## Define environment settings and samples

Load packages and generate workflow environment (here for RNA-Seq)

Construct SYSargs object from param and targets files.

The function preprocessReads allows to apply predefined or custom read preprocessing functions to all FASTQ files referenced in a SYSargs container, such as quality filtering or adaptor trimming routines. The paths to the resulting output FASTQ files are stored in the outpaths slot of the SYSargs object. Internally, preprocessReads uses the FastqStreamer function from the ShortRead package to stream through large FASTQ files in a memory-efficient manner. The following example performs adaptor trimming with the trimLRPatterns function from the Biostrings package. After the trimming step a new targets file is generated (here targets_trim.txt) containing the paths to the trimmed FASTQ files. The new targets file can be used for the next workflow step with an updated SYSargs instance, \textit{e.g.} running the NGS alignments using the trimmed FASTQ files.

The following example shows how one can design a custom read preprocessing function using utilities provided by the ShortRead package, and then run it in batch mode with the ‘preprocessReads’ function (here on paired-end reads).

## FASTQ quality report

The following seeFastq and seeFastqPlot functions generate and plot a series of useful quality statistics for a set of FASTQ files including per cycle quality box plots, base proportions, base-level quality trends, relative k-mer diversity, length and occurrence distribution of reads, number of reads above quality cutoffs and mean quality distribution.

**Figure 2:** FASTQ quality report

Parallelization of QC report on single machine with multiple cores

Parallelization of QC report via scheduler (e.g. Torque) across several compute nodes

## Alignment with Tophat2

Build Bowtie2 index.

Execute SYSargs on a single machine without submitting to a queuing system of a compute cluster. This way the input FASTQ files will be processed sequentially. If available, multiple CPU cores can be used for processing each file. The number of CPU cores (here 4) to use for each process is defined in the *.param file. With cores(args) one can return this value from the SYSargs object. Note, if a module system is not installed or used, then the corresponding *.param file needs to be edited accordingly by either providing an empty field in the line(s) starting with module or by deleting these lines.

Alternatively, the computation can be greatly accelerated by processing many files in parallel using several compute nodes of a cluster, where a scheduling/queuing system is used for load balancing. To avoid over-subscription of CPU cores on the compute nodes, the value from cores(args) is passed on to the submission command, here nodes in the resources list object. The number of independent parallel cluster processes is defined under the Njobs argument. The following example will run 18 processes in parallel using for each 4 CPU cores. If the resources available on a cluster allow to run all 18 processes at the same time then the shown sample submission will utilize in total 72 CPU cores. Note, clusterRun can be used with most queueing systems as it is based on utilities from the BatchJobs package which supports the use of template files (*.tmpl) for defining the run parameters of different schedulers. To run the following code, one needs to have both a conf file (see .BatchJob samples here) and a template file (see *.tmpl samples here) for the queueing available on a system. The following example uses the sample conf and template files for the Torque scheduler provided by this package.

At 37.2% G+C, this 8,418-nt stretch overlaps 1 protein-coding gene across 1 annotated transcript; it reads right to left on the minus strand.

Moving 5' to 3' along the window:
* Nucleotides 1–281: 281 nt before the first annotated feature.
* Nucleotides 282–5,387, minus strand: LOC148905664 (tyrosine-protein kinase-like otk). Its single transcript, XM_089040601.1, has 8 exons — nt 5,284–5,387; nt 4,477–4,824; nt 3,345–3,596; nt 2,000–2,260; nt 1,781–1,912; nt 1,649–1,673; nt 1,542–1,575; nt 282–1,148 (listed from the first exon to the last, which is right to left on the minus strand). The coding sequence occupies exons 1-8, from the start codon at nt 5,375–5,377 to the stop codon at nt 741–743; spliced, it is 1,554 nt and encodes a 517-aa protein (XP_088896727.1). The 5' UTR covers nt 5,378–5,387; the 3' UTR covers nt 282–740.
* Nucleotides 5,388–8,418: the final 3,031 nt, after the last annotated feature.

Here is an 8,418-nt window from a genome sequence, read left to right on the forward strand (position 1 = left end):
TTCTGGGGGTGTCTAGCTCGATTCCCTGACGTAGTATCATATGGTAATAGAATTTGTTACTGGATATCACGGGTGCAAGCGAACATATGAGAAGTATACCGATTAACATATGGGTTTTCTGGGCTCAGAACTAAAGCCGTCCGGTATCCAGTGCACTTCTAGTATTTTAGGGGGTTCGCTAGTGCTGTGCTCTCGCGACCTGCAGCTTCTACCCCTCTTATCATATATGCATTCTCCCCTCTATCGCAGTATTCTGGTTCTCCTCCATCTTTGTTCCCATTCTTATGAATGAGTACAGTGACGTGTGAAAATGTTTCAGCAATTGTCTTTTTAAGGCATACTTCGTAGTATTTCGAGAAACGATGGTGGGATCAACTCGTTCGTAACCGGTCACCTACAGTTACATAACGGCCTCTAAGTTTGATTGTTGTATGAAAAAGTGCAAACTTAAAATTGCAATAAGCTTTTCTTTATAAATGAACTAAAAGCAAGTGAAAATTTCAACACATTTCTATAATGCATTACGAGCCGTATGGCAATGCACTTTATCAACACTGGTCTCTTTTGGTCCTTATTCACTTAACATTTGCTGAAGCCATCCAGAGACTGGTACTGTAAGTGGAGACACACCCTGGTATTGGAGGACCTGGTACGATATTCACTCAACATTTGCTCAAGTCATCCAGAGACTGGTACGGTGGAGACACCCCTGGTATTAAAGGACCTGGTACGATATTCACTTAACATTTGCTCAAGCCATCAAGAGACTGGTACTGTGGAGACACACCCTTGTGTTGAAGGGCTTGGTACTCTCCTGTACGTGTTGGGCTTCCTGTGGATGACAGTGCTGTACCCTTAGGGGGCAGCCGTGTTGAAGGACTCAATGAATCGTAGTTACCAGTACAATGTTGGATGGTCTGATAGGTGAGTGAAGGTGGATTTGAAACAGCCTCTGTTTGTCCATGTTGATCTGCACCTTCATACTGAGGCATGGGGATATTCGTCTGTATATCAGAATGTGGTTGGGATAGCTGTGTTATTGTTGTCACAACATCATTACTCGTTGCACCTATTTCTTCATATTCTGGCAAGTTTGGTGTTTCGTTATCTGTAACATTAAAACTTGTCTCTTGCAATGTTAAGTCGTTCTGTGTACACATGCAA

Useful commands for monitoring progress of submitted jobs

## Read and alignment count stats

Generate table of read and alignment counts for all samples.

The following shows the first four lines of the sample alignment stats file provided by the systemPipeR package. For simplicity the number of PE reads is multiplied here by 2 to approximate proper alignment frequencies where each read in a pair is counted.

Parallelization of read/alignment stats on single machine with multiple cores

Parallelization of read/alignment stats via scheduler (e.g. Torque) across several compute nodes

The genome browser IGV supports reading of indexed/sorted BAM files via web URLs. This way it can be avoided to create unnecessary copies of these large files. To enable this approach, an HTML directory with http access needs to be available in the user account (e.g. home/publichtml) of a system. If this is not the case then the BAM files need to be moved or copied to the system where IGV runs. In the following, htmldir defines the path to the HTML directory with http access where the symbolic links to the BAM files will be stored. The corresponding URLs will be written to a text file specified under the _urlfile_ argument.

## Alternative NGS Aligners

### Alignment with Bowtie2 (e.g. for miRNA profiling)

The following example runs Bowtie2 as a single process without submitting it to a cluster.

Alternatively, submit the job to compute nodes.

### Alignment with BWA-MEM (e.g. for VAR-Seq)

The following example runs BWA-MEM as a single process without submitting it to a cluster.

### Alignment with Rsubread (e.g. for RNA-Seq)

The following example shows how one can use within the \Rpackage{systemPipeR} environment the R-based aligner \Rpackage{Rsubread} or other R-based functions that read from input files and write to output files.